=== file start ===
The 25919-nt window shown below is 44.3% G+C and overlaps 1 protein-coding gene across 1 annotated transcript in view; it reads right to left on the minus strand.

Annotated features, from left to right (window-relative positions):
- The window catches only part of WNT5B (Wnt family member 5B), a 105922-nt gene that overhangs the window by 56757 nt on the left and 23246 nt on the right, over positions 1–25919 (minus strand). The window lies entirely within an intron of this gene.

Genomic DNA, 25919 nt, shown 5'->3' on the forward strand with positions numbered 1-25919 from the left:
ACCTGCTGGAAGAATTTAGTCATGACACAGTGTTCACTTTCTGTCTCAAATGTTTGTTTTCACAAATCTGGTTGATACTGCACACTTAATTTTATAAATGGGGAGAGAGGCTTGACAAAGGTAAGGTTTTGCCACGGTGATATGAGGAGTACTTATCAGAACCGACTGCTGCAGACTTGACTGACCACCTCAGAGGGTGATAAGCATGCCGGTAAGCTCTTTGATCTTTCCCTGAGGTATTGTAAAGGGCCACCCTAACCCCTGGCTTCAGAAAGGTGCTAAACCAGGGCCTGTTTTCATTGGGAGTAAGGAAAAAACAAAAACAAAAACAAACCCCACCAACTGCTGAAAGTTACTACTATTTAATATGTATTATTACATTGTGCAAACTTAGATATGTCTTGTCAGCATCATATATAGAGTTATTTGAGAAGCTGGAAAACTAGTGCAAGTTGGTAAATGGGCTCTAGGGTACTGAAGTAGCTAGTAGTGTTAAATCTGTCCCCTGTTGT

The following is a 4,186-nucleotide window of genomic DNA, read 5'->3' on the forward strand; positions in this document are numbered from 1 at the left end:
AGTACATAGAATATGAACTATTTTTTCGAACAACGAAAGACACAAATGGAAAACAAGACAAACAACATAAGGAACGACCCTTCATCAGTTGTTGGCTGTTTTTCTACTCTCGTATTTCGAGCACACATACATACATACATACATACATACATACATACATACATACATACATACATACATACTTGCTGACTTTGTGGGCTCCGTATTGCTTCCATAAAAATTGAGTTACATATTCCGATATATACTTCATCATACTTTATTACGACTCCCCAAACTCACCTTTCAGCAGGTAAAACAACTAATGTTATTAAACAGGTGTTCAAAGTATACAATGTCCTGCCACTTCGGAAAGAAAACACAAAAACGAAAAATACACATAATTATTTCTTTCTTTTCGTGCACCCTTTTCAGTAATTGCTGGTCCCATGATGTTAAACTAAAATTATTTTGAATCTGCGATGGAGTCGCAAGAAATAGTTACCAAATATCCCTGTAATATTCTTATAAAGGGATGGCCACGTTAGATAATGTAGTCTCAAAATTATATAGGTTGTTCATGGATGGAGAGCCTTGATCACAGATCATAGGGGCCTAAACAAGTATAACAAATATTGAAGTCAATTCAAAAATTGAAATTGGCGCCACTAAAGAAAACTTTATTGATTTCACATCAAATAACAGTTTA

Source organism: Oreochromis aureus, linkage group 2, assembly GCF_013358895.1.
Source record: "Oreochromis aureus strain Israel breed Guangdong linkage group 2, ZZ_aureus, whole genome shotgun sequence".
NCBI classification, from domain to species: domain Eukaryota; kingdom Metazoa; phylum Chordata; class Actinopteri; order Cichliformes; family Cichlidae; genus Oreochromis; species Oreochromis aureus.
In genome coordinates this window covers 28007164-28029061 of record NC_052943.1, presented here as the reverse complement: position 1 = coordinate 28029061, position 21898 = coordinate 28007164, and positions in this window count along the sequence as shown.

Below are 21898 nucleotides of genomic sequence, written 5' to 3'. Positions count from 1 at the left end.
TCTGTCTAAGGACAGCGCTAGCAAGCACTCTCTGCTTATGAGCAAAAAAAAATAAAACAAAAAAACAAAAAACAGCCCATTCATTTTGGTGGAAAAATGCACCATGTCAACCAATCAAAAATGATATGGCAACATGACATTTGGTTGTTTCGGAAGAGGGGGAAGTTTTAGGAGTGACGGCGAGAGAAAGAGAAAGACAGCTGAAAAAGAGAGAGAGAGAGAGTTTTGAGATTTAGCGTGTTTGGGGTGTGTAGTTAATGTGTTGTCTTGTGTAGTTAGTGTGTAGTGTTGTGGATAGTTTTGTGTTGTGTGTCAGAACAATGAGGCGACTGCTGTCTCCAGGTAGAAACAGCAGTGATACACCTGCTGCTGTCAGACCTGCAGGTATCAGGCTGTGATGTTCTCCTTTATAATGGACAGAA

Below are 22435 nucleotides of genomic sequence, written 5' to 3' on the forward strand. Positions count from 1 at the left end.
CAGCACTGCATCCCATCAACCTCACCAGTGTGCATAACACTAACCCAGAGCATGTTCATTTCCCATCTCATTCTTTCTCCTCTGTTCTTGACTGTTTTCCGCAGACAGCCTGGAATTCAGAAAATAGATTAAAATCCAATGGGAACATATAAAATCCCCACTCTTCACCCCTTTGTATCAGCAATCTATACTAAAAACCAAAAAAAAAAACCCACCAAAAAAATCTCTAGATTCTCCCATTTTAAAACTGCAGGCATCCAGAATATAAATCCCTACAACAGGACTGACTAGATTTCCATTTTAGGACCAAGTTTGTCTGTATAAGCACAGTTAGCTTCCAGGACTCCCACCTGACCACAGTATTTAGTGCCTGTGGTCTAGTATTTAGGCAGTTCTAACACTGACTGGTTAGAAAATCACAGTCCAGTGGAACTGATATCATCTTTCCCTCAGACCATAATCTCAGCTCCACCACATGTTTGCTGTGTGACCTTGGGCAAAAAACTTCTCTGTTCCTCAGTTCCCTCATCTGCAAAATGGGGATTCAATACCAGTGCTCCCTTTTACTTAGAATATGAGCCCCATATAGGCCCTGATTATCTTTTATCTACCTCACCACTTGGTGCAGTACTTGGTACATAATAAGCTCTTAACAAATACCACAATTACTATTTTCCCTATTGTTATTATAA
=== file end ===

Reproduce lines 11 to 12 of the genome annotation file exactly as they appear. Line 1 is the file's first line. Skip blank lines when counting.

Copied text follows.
In genome coordinates this window covers 28007164-28029061 of record NC_052943.1, presented here as the reverse complement: position 1 = coordinate 28029061, position 21898 = coordinate 28007164, and positions in this window count along the sequence as shown.

Below are 21898 nucleotides of genomic sequence, written 5' to 3'. Positions count from 1 at the left end.